Listen, I’m not one to ever ask why me. Whether I’m being rear-ended in New Jersey or losing the Mega-Millions drawing after going out of my way to buy a ticket in an area where dental care is irrelevant, I accept my fate and move on. But every so often, I see a woman and ponder how it is she’s living my life.
There’s the former third-grade classmate who now works for a major network as VP of something important. She’s married to what appears to be a delightful man who recently received his MBA. They vacation in Greece and Aspen, their family photographs splashed across Facebook. And from what I can tell her hair never frizzes and she lacks a single cellulite dimple.
Then there’s the friend of a friend who left her husband for a dashing import. He’s talk, dark and handsome with an accent. On top of everything else, the man is both successful and generous. He’s sold not one but two businesses he built from the ground up and he’s active in various charities. I’m not sure if she has cellulite and but I’m pretty sure her hair might frizz. Or at least I’m hoping it does.
“I just think no matter how smart or witty I am, a man is ultimately settling to be with me because of my appearance,” I confess to my therapist.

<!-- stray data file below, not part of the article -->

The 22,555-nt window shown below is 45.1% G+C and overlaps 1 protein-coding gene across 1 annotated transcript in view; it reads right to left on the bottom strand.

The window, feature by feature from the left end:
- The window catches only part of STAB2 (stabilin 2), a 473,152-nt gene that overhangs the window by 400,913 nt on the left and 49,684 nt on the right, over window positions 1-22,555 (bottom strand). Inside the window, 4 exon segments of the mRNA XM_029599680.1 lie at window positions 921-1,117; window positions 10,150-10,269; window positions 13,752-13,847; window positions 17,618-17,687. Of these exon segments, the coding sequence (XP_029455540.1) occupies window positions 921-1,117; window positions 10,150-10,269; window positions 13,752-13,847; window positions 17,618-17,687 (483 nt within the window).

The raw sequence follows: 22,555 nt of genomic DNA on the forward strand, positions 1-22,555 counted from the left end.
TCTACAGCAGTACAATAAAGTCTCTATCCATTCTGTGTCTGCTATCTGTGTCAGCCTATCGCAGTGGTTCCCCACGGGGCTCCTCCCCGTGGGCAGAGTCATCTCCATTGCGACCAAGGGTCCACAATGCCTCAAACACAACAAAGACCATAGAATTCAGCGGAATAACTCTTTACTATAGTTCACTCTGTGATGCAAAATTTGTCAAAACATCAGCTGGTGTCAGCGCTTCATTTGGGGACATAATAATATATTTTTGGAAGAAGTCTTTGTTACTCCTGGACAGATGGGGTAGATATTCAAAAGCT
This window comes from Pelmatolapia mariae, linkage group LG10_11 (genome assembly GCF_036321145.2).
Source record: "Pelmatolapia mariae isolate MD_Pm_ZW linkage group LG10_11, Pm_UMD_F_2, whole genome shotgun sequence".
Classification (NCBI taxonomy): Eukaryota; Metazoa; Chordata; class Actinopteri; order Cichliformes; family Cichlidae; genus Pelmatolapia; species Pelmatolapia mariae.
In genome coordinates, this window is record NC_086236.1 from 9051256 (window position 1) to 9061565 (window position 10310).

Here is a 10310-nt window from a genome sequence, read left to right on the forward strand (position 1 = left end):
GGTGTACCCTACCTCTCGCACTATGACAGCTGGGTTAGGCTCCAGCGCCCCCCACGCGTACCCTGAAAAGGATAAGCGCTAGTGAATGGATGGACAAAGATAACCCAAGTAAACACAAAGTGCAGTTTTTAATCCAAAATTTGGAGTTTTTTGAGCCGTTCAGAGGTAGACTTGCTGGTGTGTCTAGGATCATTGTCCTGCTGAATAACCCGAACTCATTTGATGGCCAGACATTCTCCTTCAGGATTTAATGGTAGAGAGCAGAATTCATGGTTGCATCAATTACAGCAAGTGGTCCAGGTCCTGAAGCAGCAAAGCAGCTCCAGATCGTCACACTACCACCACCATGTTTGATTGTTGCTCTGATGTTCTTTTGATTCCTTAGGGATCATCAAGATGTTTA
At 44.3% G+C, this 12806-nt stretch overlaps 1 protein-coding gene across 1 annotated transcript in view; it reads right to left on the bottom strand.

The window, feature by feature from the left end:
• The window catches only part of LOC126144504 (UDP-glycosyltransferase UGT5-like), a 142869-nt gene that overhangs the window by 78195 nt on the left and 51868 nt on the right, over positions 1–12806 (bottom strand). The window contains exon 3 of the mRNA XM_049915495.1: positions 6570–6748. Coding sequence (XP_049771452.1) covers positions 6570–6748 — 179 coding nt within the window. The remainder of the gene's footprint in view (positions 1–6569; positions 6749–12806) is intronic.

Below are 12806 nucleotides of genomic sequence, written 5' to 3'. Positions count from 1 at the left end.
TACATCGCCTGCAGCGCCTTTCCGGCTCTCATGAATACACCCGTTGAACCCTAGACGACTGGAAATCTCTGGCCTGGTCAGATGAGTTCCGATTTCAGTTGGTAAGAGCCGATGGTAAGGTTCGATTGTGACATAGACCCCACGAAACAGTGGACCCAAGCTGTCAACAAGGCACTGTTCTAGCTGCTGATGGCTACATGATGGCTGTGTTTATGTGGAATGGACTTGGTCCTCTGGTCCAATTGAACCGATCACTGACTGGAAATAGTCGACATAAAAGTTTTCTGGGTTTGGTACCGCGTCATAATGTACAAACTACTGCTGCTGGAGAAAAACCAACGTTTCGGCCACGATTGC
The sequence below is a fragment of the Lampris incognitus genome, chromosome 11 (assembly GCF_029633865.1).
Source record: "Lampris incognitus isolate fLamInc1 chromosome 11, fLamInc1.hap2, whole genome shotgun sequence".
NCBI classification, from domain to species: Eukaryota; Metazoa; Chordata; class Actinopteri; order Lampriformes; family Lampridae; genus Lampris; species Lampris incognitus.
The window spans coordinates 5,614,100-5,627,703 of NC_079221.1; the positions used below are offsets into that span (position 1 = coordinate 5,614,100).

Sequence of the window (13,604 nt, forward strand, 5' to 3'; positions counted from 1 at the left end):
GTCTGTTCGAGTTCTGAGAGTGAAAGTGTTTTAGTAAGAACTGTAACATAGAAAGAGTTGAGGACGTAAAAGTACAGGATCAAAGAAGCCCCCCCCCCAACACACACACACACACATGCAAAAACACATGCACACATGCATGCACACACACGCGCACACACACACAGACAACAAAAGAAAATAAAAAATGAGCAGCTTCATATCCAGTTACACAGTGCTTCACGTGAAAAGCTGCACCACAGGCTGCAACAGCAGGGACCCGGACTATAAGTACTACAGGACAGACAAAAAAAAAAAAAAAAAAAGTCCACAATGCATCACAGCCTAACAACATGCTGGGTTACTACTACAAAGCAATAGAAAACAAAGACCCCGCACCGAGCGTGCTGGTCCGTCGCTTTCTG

I know this isn’t rational. I’m not physically deformed or morbidly obese. And even if I were, I still deserve to be loved unconditionally. Logically, I get it. But this not-good-enough demon long ago bitch slapped logic into submission.
“And then I get mad because, like, everything I hate about myself I can fix. If I ate less and worked out more, I could probably get down to a size 2.”
My therapist, seated by the window, reaches toward her desk and repositions the empty chair. I stare at the moss green cushion and the stitching that holds it together.
“Tell her,” she instructs, nodding to the chair.
“I can’t,” I whisper as I reach for another tissue.
“Because it’s hurtful. I mean, the only reason I exist is because she gave birth to me. And anyway it won’t matter. She never hears what I’m saying.”
“Man she has you brainwashed,” my therapist says as she stands up and takes a seat next to me on the sofa. “You can do it.”
I look at the chair, lower my head, bite my lip.
“Fine, I will,” she says. I feel her shift on the cushion. “How dare you tell me I’m never good enough! See what it did? I believed you. And now, now I have to undo all of the damage you did.”
I look toward the chair, then my therapist. I envy her ability to speak so firmly, express herself without fear. I look back at the empty desk chair and say something I wanted to say every time my mother signed me up for another diet program or proposed a gym membership for a birthday gift.
It’s a start.